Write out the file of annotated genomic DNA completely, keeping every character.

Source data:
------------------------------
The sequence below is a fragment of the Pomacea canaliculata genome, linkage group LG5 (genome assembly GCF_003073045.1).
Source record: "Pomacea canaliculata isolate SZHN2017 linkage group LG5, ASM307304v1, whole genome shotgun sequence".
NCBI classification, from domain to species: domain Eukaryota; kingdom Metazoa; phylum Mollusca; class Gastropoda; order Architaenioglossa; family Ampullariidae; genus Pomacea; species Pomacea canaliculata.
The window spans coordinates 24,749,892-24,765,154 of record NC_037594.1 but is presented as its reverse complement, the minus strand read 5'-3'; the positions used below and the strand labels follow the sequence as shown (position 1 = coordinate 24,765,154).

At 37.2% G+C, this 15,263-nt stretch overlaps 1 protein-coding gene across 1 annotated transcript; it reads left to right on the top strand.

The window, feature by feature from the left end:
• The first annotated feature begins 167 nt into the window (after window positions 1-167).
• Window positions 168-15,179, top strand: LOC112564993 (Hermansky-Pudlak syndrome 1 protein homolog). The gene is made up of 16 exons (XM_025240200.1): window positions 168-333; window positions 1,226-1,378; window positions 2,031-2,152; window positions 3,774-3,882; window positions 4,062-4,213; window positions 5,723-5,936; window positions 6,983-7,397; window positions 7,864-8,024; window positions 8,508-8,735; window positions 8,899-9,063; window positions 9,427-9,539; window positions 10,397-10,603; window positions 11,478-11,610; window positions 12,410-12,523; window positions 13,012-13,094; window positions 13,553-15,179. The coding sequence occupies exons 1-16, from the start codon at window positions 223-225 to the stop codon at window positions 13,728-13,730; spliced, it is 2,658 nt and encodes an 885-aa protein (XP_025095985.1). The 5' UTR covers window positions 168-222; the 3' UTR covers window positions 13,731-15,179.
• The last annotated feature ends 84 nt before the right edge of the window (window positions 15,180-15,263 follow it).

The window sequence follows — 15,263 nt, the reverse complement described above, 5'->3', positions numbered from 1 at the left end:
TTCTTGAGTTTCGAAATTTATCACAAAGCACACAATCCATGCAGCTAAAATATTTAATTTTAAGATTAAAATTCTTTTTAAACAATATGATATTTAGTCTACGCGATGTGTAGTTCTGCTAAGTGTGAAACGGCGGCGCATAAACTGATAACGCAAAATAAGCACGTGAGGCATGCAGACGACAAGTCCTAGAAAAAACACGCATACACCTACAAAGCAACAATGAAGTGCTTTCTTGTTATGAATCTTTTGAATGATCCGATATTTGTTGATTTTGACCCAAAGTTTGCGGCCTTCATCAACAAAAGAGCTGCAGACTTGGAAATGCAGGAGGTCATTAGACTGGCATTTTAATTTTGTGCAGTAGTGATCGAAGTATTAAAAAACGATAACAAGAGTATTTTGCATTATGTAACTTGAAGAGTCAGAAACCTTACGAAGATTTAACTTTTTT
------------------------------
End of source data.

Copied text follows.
The sequence below is a fragment of the Pomacea canaliculata genome, linkage group LG5 (genome assembly GCF_003073045.1).
Source record: "Pomacea canaliculata isolate SZHN2017 linkage group LG5, ASM307304v1, whole genome shotgun sequence".
NCBI classification, from domain to species: domain Eukaryota; kingdom Metazoa; phylum Mollusca; class Gastropoda; order Architaenioglossa; family Ampullariidae; genus Pomacea; species Pomacea canaliculata.
The window spans coordinates 24,749,892-24,765,154 of record NC_037594.1 but is presented as its reverse complement, the minus strand read 5'-3'; the positions used below and the strand labels follow the sequence as shown (position 1 = coordinate 24,765,154).

At 37.2% G+C, this 15,263-nt stretch overlaps 1 protein-coding gene across 1 annotated transcript; it reads left to right on the top strand.

The window, feature by feature from the left end:
• The first annotated feature begins 167 nt into the window (after window positions 1-167).
• Window positions 168-15,179, top strand: LOC112564993 (Hermansky-Pudlak syndrome 1 protein homolog). The gene is made up of 16 exons (XM_025240200.1): window positions 168-333; window positions 1,226-1,378; window positions 2,031-2,152; window positions 3,774-3,882; window positions 4,062-4,213; window positions 5,723-5,936; window positions 6,983-7,397; window positions 7,864-8,024; window positions 8,508-8,735; window positions 8,899-9,063; window positions 9,427-9,539; window positions 10,397-10,603; window positions 11,478-11,610; window positions 12,410-12,523; window positions 13,012-13,094; window positions 13,553-15,179. The coding sequence occupies exons 1-16, from the start codon at window positions 223-225 to the stop codon at window positions 13,728-13,730; spliced, it is 2,658 nt and encodes an 885-aa protein (XP_025095985.1). The 5' UTR covers window positions 168-222; the 3' UTR covers window positions 13,731-15,179.
• The last annotated feature ends 84 nt before the right edge of the window (window positions 15,180-15,263 follow it).

The window sequence follows — 15,263 nt, the reverse complement described above, 5'->3', positions numbered from 1 at the left end:
TTCTTGAGTTTCGAAATTTATCACAAAGCACACAATCCATGCAGCTAAAATATTTAATTTTAAGATTAAAATTCTTTTTAAACAATATGATATTTAGTCTACGCGATGTGTAGTTCTGCTAAGTGTGAAACGGCGGCGCATAAACTGATAACGCAAAATAAGCACGTGAGGCATGCAGACGACAAGTCCTAGAAAAAACACGCATACACCTACAAAGCAACAATGAAGTGCTTTCTTGTTATGAATCTTTTGAATGATCCGATATTTGTTGATTTTGACCCAAAGTTTGCGGCCTTCATCAACAAAAGAGCTGCAGACTTGGAAATGCAGGAGGTCATTAGACTGGCATTTTAATTTTGTGCAGTAGTGATCGAAGTATTAAAAAACGATAACAAGAGTATTTTGCATTATGTAACTTGAAGAGTCAGAAACCTTACGAAGATTTAACTTTTTT